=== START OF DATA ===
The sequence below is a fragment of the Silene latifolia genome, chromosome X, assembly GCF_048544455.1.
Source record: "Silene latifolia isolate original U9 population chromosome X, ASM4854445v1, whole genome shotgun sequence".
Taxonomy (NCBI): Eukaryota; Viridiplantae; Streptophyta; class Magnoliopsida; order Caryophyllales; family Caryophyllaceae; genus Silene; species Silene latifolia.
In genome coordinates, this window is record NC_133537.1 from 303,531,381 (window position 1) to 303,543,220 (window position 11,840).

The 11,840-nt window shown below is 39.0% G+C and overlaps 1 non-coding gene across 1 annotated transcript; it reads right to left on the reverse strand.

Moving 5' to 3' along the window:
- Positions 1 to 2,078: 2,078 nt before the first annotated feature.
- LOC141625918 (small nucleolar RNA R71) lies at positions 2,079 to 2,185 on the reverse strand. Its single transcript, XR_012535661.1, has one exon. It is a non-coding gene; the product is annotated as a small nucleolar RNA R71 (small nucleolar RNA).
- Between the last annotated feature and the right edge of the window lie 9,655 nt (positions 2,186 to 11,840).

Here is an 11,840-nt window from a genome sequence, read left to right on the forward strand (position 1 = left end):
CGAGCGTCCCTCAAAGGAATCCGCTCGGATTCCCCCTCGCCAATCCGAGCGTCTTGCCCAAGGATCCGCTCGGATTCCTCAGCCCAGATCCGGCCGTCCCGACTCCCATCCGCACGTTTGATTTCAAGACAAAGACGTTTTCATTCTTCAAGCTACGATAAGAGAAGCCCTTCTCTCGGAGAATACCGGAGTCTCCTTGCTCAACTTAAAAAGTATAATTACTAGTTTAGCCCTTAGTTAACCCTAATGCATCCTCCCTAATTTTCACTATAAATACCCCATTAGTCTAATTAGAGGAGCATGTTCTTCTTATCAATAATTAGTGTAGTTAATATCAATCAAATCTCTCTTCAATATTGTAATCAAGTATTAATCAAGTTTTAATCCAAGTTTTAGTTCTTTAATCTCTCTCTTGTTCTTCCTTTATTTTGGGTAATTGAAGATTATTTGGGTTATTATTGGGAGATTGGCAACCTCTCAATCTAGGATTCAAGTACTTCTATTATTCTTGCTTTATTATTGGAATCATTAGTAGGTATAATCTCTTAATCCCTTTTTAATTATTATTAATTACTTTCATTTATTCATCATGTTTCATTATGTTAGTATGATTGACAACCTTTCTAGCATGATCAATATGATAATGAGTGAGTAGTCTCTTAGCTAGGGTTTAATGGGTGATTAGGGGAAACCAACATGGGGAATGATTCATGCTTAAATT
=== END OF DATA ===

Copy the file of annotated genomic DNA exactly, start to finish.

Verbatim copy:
The sequence below is a fragment of the Silene latifolia genome, chromosome X, assembly GCF_048544455.1.
Source record: "Silene latifolia isolate original U9 population chromosome X, ASM4854445v1, whole genome shotgun sequence".
Taxonomy (NCBI): Eukaryota; Viridiplantae; Streptophyta; class Magnoliopsida; order Caryophyllales; family Caryophyllaceae; genus Silene; species Silene latifolia.
In genome coordinates, this window is record NC_133537.1 from 303,531,381 (window position 1) to 303,543,220 (window position 11,840).

The 11,840-nt window shown below is 39.0% G+C and overlaps 1 non-coding gene across 1 annotated transcript; it reads right to left on the reverse strand.

Moving 5' to 3' along the window:
- Positions 1 to 2,078: 2,078 nt before the first annotated feature.
- LOC141625918 (small nucleolar RNA R71) lies at positions 2,079 to 2,185 on the reverse strand. Its single transcript, XR_012535661.1, has one exon. It is a non-coding gene; the product is annotated as a small nucleolar RNA R71 (small nucleolar RNA).
- Between the last annotated feature and the right edge of the window lie 9,655 nt (positions 2,186 to 11,840).

Here is an 11,840-nt window from a genome sequence, read left to right on the forward strand (position 1 = left end):
CGAGCGTCCCTCAAAGGAATCCGCTCGGATTCCCCCTCGCCAATCCGAGCGTCTTGCCCAAGGATCCGCTCGGATTCCTCAGCCCAGATCCGGCCGTCCCGACTCCCATCCGCACGTTTGATTTCAAGACAAAGACGTTTTCATTCTTCAAGCTACGATAAGAGAAGCCCTTCTCTCGGAGAATACCGGAGTCTCCTTGCTCAACTTAAAAAGTATAATTACTAGTTTAGCCCTTAGTTAACCCTAATGCATCCTCCCTAATTTTCACTATAAATACCCCATTAGTCTAATTAGAGGAGCATGTTCTTCTTATCAATAATTAGTGTAGTTAATATCAATCAAATCTCTCTTCAATATTGTAATCAAGTATTAATCAAGTTTTAATCCAAGTTTTAGTTCTTTAATCTCTCTCTTGTTCTTCCTTTATTTTGGGTAATTGAAGATTATTTGGGTTATTATTGGGAGATTGGCAACCTCTCAATCTAGGATTCAAGTACTTCTATTATTCTTGCTTTATTATTGGAATCATTAGTAGGTATAATCTCTTAATCCCTTTTTAATTATTATTAATTACTTTCATTTATTCATCATGTTTCATTATGTTAGTATGATTGACAACCTTTCTAGCATGATCAATATGATAATGAGTGAGTAGTCTCTTAGCTAGGGTTTAATGGGTGATTAGGGGAAACCAACATGGGGAATGATTCATGCTTAAATT